ACLU Skewers DMV Proposal As 'De Facto' National ID

By Brian Krebs, Newsbytes WASHINGTON, D.C., U.S.A., 15 Jan 2002, 10:30 AM CST

A tentative plan by all 50 state motor vehicle agencies to upgrade and standardize driver's licenses presents a major privacy threat and amounts to a national ID program in everything but name, civil liberties advocates charged Monday.

The American Civil Liberties Union (ACLU) took aim at a proposal announced Monday by the American Association of Motor Vehicle Administrators (AAMVA) calling on Congress to authorize state and federal authorities to share information on identity cards applicants. The DMV body also requested funding to equip state IDs with technology that ties the cards to their owners' unique physical characteristics or preferences.

ACLU Legislative Counsel Katie Corrigan said the proposal would create a de facto national ID by another name, circumventing the necessary public and legislative debate on the issue.

"Just like other national ID proposals, this would be ineffective in the fight against terrorism and represent a dangerous threat to our freedoms," Corrigan said.

The recommendations sprang from an AAMVA task force formed in the wake of Sept. 11 and charged with improving the security features of the more than 200 different state-issued driver's licenses and identification cards.

The plan would allow DMVs to share identity card applications with the Social Security Administration, the Immigration and Naturalization Service (INS) and the FBI to help weed out identity criminals, suspected terrorists and foreign visitors who overstay their visas.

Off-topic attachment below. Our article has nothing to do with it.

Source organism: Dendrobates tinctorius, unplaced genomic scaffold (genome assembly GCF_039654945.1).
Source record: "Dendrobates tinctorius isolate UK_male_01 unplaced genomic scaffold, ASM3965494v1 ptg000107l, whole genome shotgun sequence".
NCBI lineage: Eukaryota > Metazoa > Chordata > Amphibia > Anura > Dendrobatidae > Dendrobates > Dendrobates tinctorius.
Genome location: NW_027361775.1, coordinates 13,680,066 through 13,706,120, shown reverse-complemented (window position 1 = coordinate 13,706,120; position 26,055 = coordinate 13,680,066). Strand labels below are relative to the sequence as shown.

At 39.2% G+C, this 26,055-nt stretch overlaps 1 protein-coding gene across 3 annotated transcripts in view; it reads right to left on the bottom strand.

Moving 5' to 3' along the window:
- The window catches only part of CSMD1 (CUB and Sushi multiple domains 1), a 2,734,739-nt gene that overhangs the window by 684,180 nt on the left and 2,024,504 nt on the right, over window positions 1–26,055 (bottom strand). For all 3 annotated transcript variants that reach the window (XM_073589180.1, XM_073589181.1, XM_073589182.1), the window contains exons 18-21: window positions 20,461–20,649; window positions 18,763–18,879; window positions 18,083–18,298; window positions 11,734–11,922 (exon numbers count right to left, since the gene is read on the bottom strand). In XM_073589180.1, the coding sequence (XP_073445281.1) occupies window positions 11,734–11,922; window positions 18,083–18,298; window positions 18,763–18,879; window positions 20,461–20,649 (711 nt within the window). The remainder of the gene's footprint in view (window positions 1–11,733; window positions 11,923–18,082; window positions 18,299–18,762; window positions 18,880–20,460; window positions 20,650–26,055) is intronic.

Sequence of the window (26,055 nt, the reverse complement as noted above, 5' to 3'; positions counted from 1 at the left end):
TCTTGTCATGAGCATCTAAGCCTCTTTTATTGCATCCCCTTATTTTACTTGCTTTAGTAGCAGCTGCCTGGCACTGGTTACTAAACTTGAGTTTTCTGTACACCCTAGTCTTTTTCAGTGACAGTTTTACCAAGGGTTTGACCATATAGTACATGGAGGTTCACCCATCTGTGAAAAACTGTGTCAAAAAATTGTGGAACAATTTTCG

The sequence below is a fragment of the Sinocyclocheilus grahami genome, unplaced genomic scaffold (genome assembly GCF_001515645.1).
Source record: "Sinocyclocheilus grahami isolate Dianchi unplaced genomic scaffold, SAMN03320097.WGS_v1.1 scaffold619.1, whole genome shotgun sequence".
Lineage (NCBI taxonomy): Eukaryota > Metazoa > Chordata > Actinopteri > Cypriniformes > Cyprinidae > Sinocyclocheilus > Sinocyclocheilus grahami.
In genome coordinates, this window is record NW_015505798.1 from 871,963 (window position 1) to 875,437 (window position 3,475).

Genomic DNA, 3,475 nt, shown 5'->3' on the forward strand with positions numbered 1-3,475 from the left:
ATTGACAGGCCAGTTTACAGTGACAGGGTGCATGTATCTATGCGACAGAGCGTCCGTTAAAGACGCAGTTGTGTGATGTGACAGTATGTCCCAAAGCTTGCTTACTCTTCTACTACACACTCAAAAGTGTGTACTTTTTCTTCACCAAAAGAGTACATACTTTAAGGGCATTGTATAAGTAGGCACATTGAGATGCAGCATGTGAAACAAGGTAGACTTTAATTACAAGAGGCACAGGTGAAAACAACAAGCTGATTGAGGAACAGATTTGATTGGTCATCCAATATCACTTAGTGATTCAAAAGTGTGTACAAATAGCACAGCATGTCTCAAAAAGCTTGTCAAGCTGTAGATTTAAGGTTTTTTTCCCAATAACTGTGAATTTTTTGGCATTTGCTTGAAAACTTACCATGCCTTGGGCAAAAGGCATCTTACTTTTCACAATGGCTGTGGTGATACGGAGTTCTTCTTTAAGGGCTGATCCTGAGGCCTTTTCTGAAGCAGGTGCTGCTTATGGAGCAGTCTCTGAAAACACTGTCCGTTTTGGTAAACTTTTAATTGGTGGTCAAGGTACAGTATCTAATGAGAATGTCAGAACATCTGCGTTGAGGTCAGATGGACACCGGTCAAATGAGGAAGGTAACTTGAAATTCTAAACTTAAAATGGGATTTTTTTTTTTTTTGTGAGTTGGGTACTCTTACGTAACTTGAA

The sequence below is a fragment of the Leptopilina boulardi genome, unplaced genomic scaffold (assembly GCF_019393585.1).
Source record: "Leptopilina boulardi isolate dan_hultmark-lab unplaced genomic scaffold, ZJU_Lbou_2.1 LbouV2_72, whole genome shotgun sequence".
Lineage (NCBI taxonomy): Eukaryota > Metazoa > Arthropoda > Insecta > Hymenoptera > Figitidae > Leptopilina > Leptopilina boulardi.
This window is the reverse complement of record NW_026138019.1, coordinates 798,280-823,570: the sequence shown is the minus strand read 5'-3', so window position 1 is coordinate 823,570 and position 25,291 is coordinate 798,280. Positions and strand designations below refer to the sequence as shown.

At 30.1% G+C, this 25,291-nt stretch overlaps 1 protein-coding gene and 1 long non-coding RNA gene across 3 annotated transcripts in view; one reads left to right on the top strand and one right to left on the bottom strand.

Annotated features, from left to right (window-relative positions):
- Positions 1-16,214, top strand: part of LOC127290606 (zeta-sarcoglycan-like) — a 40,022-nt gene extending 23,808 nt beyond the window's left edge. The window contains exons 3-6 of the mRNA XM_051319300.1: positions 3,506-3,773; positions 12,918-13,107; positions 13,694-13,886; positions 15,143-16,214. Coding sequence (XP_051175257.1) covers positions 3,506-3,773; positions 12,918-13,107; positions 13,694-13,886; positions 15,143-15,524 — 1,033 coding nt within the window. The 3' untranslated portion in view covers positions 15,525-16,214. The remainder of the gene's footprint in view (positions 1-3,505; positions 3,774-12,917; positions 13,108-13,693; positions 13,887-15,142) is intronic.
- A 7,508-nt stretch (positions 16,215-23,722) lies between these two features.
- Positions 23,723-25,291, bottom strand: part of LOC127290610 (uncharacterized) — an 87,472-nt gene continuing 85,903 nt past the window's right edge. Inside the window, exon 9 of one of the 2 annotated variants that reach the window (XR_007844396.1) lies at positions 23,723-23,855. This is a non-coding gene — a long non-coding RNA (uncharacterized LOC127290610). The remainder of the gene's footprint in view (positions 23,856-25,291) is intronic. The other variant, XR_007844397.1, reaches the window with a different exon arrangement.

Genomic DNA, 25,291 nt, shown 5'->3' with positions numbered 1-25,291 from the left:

Proponents of the plan hardly quibble with the notion that state ID cards already serve as the de facto national ID, noting that roughly 75 percent of Americans carry some form of DMV-issued ID.

"The terrorist attacks on September 11 brought to light a fact that we in the motor vehicle community have known for some time," AAMVA President Linda Lewis said at a press conference on Monday. "That the state-issued driver's license is more than just a license to drive: It's the most widely-used domestic document to verify a person's identity."

Lewis said she was troubled by what she called a misinformation campaign to label the plan as some "huge database in the sky."

"What we're trying to do is connect databases that already exist so that motor vehicle agencies are able to exchange information about drivers coming from another state to make sure (they don't) provide a license to someone they shouldn't."

The AAMVA has asked Congress for up to $100 million to fund the new initiatives. But the ACLU believes that number could easily balloon as the administrative costs of implementing such a giant system are realized.

ACLU Associate Director Barry Steinhardt said he was uncomfortable with the idea of leaving a massive national database of highly sensitive information in the hands of every DMV in the nation.

"I, for one, do not believe that Americans trust their local DMV to keep many of the most intimate details of their lives safe and free of error," he said.

The proposal comes a month after the California DMV found itself in hot water following revelations that the state had sold its birth records database to a pair of genealogy Web sites.

As for biometric identifiers, the AAMVA has not yet endorsed a particular technology to be paired with the strengthened state ID cards. The DMV group is considering everything from retinal scans to fingerprint samples to personal identification numbers (PINs).

Several states ­ California, Colorado, Texas and Georgia - have already begun issuing ID cards with biometric devices, and a bill to enact such measures was recently introduced in the Virginia legislature.

In addition, West Virginia and Mississippi DMVs will soon begin pilot projects using facial recognition technology that can match an applicant's personal information with digital photos on file.

Sen. Richard Durbin, D-Ill., is currently working on a bill to implement the proposal. House Government Reform Subcommittee Chairman Stephen Horn, R-Calif., also has introduced legislation that would establish an independent commission to study the issue.

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